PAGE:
Key Stage 4

KEY STAGE 4

GCSE Religious Studies A (8062)

The course is split into three distinct sections. Students study 2 overt topics covering beliefs and practices within both Buddhism and Christianity. They also cover 4 thematic topics, covering a range of philosophical and ethical issues. Students will be challenged with questions about belief, values, meaning, purpose and truth, enabling them to develop their own attitudes towards religious issues. Students will also gain an appreciation of how religion, philosophy and ethics form the basis of our culture. They will develop analytical and critical thinking skills, the ability to work with abstract ideas, leadership and research skills. All these skills will help prepare them for further study.
Students will consider different beliefs and attitudes to religious and non-religious issues in contemporary British society. They will develop an awareness of the religious traditions of Great Britain, with particular focus on Buddhism and Christianity. This knowledge may be applied throughout the assessment of the subject content.
Students study the different elements in a prescribed order, to allow them to develop their religious understanding and the skills required to demonstrate their knowledge. The succession of skills from one topic to another will allow each student to grow in confidence throughout the course and be in the best possible position to sit their three exams during the summer series.
The topics will be delivered in the following order;
  • Christian Beliefs
  • Crime and Punishment
  • Christian Practices
  • Peace and Conflict
  • Buddhist Beliefs
  • Relationships and the family
  • Buddhist Practices
  • Religion and Life
Throughout the three years of study, students are assessed in a variety of ways, all of which relate to the 5 key areas of assessment in the GCSE exam. Many lessons begin with a topical question, which helps students to develop their ability to conclude their thoughts, which is need for the extended 12 mark questions. Plenary questions take the form of the 4 and 5 mark questions from the terminal exam, which develop skills of explanation. Finally, SMHW quizzes are used to ensure that all students are able to achieve full marks for each section of the exam, where single marks are awarded.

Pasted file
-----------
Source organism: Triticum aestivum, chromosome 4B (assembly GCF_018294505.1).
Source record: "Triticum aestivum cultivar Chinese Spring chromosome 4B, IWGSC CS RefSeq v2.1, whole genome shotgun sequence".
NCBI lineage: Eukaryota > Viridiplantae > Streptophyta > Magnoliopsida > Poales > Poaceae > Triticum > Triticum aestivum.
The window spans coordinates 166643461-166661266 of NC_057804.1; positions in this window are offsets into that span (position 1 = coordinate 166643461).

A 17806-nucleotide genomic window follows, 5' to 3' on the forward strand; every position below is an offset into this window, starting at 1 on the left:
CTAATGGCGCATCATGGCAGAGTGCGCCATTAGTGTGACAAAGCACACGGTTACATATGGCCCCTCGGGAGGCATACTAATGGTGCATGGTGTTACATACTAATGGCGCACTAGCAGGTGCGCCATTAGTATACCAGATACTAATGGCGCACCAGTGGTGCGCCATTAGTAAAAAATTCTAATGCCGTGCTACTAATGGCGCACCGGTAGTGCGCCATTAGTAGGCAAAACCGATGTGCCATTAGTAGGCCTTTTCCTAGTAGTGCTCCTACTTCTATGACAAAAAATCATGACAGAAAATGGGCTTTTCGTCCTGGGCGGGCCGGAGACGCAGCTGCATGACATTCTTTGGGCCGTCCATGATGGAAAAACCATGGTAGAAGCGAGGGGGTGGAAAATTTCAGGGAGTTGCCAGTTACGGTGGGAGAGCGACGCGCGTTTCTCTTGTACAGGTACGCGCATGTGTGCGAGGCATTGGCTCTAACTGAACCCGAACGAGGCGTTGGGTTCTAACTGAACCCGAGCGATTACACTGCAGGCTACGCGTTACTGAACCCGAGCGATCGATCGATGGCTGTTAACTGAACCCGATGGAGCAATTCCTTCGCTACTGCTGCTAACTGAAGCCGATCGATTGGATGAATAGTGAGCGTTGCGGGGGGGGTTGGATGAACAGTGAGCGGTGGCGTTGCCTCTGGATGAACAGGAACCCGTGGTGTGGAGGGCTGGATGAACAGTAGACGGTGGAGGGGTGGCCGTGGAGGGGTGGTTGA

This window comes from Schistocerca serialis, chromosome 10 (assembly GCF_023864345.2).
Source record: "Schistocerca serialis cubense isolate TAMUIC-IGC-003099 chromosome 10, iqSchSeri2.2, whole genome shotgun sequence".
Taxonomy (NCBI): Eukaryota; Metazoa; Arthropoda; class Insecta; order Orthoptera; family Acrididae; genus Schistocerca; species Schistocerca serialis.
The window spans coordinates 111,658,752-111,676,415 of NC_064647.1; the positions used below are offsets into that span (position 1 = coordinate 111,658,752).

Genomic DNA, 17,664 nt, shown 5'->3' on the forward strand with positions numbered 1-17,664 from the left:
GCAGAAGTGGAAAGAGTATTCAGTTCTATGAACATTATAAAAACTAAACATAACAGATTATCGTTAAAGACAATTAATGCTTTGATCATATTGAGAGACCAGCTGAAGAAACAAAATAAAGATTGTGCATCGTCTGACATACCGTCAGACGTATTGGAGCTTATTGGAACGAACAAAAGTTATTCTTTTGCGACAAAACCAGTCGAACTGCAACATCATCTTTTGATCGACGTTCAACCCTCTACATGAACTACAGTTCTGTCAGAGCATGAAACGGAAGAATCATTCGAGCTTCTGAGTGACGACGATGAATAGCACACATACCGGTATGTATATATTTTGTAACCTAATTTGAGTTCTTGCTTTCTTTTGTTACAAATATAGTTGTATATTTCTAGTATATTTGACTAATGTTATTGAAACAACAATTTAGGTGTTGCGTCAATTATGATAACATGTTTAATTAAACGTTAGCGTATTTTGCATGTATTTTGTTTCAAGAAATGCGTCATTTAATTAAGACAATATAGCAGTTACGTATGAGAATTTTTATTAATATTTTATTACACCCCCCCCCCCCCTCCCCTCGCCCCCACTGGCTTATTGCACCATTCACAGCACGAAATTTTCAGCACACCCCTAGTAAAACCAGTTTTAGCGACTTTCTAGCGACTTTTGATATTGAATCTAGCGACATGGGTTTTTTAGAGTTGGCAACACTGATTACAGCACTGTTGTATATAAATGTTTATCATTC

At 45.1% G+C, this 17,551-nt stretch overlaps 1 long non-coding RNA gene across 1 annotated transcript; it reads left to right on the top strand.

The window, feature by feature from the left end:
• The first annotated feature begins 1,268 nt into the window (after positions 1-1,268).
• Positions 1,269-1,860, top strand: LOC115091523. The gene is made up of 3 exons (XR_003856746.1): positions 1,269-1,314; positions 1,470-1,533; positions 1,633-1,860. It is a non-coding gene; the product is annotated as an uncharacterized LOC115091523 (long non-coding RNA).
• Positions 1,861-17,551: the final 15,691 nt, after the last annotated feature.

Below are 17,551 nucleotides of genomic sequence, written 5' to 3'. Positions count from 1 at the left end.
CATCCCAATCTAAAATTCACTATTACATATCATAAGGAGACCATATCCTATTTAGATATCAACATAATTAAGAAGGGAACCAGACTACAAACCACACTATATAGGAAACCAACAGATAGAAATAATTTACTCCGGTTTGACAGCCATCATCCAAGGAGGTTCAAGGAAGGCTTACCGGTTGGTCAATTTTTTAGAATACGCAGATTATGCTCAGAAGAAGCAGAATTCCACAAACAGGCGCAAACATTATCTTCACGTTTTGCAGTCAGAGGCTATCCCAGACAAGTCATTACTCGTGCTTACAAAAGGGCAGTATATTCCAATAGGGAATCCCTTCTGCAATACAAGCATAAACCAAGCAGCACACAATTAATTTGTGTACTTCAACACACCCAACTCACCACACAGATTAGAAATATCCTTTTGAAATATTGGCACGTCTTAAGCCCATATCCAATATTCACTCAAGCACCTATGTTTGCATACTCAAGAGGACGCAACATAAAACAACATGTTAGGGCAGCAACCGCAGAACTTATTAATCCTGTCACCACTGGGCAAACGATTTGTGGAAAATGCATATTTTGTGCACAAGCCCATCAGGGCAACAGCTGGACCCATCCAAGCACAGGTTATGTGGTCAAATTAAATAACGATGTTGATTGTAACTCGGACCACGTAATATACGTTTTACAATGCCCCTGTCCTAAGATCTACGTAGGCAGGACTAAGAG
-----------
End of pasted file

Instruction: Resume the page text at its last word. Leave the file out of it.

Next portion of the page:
In addition to these different levels of questionning, students complete formative assessments at a mid-point in each topic and at the end of each topic. The mid-point assessments are synoptic and include sections from the previous topic that has been studied, in addition to the one currently being delivered. These assessments feature 2 examples of 1 mark, 2 marks, 4 marks and 5 marks questions. The end of topic assessments only focus on the assessment currently being studied. Again, students complete a 1 mark, 2 marks, 4 marks and 5 marks question but also complete a 12 marks question on the topic. For in class assessment, students are only allowed a mark-per-minute ratio, to better prepare them for the terminal exams. Although SPAG is assessed in both styles of assessment, marks are not added to the marks that students achieve for the assessed content.
Exams throughout Key Stage 4 are either based on past papers or sample material, or are written by Mr Phillips, as there is limited number of standardised assessments available, with the course only being launched in 2016.